While most people use them, do NOT use any recorder that records ONLY in mp3, wma, or any other compressed audio format. This alters the audio you capture “after the fact” causing you to hear things that were NOT originally captured by the recorder in the first place.

How? Because file compression of audio uses “matrixing” as a tool! “Matrixing” is the name given to the way the human brain sometimes fools the eyes or ears into seeing or hearing something that isn’t really there. In order to shrink the file size when using date compressed audio (like mp3 or wma) parts of the audio are removed and it is up to our brains to piece the missing information together using clues from what is left to come up with what it was supposed to sound like. Obviously for investigators or enthusiasts who need to determine if they are “matrixing”, recording using formats that employ matrixing as a tool should be avoided like the plague!

Instead, you need to find a recorder that records in what is known as a lossless format. The most common is wav or PCM (which is a type of wav). If it can record in 24 bit wav as opposed to 16 bit wav that is an advantage as well….

… if you need to increase the gain of a recording to pull up a very soft sound you will add distortion which will “color” the audio file and induce noise that was never captured in the original recording. In 16 bit that can be very damaging, with 24 bit it has way less of an effect….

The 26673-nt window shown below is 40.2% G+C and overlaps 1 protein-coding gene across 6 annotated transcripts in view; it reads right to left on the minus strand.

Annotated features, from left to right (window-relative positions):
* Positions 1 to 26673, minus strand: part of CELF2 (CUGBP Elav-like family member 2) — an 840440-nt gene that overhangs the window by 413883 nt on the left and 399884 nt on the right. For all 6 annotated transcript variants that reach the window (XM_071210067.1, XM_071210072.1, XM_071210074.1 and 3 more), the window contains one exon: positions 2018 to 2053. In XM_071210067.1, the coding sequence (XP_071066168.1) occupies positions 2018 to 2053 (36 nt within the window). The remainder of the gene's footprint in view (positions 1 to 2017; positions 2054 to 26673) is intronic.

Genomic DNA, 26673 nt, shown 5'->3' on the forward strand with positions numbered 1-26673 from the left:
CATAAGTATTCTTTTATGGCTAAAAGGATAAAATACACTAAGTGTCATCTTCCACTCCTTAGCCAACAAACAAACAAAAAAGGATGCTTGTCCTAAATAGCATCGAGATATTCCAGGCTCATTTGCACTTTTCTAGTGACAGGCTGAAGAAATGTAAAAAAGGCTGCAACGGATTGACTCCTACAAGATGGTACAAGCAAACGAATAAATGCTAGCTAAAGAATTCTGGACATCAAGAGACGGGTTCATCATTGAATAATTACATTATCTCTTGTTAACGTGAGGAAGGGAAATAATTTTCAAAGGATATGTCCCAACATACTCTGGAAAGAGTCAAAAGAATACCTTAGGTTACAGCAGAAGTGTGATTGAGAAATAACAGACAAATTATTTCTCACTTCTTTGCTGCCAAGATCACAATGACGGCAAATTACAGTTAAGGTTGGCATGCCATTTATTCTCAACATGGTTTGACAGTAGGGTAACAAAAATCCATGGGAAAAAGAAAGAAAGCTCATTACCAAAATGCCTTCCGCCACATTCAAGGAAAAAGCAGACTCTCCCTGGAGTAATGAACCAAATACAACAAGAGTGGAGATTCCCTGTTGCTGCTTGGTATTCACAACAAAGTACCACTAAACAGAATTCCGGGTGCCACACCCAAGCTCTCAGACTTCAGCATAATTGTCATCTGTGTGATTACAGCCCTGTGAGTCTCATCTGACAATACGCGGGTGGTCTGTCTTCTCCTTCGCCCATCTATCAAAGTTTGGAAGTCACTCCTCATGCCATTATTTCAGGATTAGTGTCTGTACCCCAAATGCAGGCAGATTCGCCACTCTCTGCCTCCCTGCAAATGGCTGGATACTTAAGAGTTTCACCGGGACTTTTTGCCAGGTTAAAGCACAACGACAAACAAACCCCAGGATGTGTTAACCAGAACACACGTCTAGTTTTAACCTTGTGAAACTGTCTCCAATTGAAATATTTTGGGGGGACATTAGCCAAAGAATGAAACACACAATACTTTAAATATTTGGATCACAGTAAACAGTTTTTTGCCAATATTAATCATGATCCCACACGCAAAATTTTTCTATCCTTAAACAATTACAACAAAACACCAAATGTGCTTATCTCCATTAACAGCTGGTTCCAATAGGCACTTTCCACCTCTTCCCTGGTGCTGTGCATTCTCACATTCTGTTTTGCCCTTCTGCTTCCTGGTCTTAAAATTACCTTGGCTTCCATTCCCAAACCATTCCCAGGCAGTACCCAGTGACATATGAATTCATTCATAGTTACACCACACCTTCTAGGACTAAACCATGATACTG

Anything that alters the original audio (like file compression, distortion etc) adds it to the recording after the fact and is often the cause for false positives in evps. By eliminating these things, you know that you have a better chance that something you captured may be the general article and nothing manufactured by the process.


How do you feel about EVPs? Have you heard, or perhaps captured, some really clear ones?

Or are EVPs like orbs? (Which I believe are 99.9% of the time able to be explained as something natural, like dust, bugs or refractions of light, etc.)

For me, the jury is still out. Again, I’ve heard a couple very convincing sounding EVPs, but I do also wonder if it’s my brain playing tricks on me or perhaps the audio being manipulated (whether unintentionally or otherwise).


I think it’s good to remain skeptical, though. I’m inclined to believe in the paranormal based on experiences I’ve had throughout my life.

However, I also like to question what I believe because it makes me search for other possible answers, which may lead to a different way of thinking about or trying something.

And that’s what research is all about in the end. Trial and error. Making assumptions, testing them, trying to recreate results.

That’s why I’m such a fan of paranormal investigators. I believe if they keep at it, one day someone is going to catch foolproof evidence of…what exactly I don’t know. Ghosts, perhaps. Maybe something more. Like an answer to our souls. There’s no telling. There’s just more searching and discovery.

And jaunting. That’s my contribution to all this. I like to seek out places where the paranormal activity is reported to happen and see what transpires.